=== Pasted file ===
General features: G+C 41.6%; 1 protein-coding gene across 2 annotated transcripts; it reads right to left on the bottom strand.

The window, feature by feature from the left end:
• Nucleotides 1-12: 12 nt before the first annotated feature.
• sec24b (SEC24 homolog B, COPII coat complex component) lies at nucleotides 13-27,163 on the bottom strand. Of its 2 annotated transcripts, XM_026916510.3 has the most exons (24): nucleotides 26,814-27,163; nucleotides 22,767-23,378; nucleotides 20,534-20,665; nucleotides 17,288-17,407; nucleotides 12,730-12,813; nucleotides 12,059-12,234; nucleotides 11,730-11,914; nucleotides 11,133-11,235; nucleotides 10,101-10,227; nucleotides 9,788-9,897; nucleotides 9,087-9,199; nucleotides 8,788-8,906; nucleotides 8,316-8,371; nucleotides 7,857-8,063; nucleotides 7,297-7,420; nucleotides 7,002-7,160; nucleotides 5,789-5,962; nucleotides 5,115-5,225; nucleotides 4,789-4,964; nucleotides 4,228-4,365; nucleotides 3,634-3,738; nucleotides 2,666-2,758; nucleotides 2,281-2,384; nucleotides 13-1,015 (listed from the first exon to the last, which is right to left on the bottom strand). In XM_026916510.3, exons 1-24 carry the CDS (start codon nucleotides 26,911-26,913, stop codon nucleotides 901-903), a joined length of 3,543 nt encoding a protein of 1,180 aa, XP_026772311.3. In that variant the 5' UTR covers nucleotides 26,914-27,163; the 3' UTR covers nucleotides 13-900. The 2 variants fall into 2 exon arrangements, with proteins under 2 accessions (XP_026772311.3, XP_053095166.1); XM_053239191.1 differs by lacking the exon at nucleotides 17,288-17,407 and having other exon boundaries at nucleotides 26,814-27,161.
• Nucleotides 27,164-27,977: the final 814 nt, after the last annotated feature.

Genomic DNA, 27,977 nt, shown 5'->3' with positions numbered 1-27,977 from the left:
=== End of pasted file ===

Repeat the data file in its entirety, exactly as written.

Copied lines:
General features: G+C 41.6%; 1 protein-coding gene across 2 annotated transcripts; it reads right to left on the bottom strand.

The window, feature by feature from the left end:
• Nucleotides 1-12: 12 nt before the first annotated feature.
• sec24b (SEC24 homolog B, COPII coat complex component) lies at nucleotides 13-27,163 on the bottom strand. Of its 2 annotated transcripts, XM_026916510.3 has the most exons (24): nucleotides 26,814-27,163; nucleotides 22,767-23,378; nucleotides 20,534-20,665; nucleotides 17,288-17,407; nucleotides 12,730-12,813; nucleotides 12,059-12,234; nucleotides 11,730-11,914; nucleotides 11,133-11,235; nucleotides 10,101-10,227; nucleotides 9,788-9,897; nucleotides 9,087-9,199; nucleotides 8,788-8,906; nucleotides 8,316-8,371; nucleotides 7,857-8,063; nucleotides 7,297-7,420; nucleotides 7,002-7,160; nucleotides 5,789-5,962; nucleotides 5,115-5,225; nucleotides 4,789-4,964; nucleotides 4,228-4,365; nucleotides 3,634-3,738; nucleotides 2,666-2,758; nucleotides 2,281-2,384; nucleotides 13-1,015 (listed from the first exon to the last, which is right to left on the bottom strand). In XM_026916510.3, exons 1-24 carry the CDS (start codon nucleotides 26,911-26,913, stop codon nucleotides 901-903), a joined length of 3,543 nt encoding a protein of 1,180 aa, XP_026772311.3. In that variant the 5' UTR covers nucleotides 26,914-27,163; the 3' UTR covers nucleotides 13-900. The 2 variants fall into 2 exon arrangements, with proteins under 2 accessions (XP_026772311.3, XP_053095166.1); XM_053239191.1 differs by lacking the exon at nucleotides 17,288-17,407 and having other exon boundaries at nucleotides 26,814-27,161.
• Nucleotides 27,164-27,977: the final 814 nt, after the last annotated feature.

Genomic DNA, 27,977 nt, shown 5'->3' with positions numbered 1-27,977 from the left: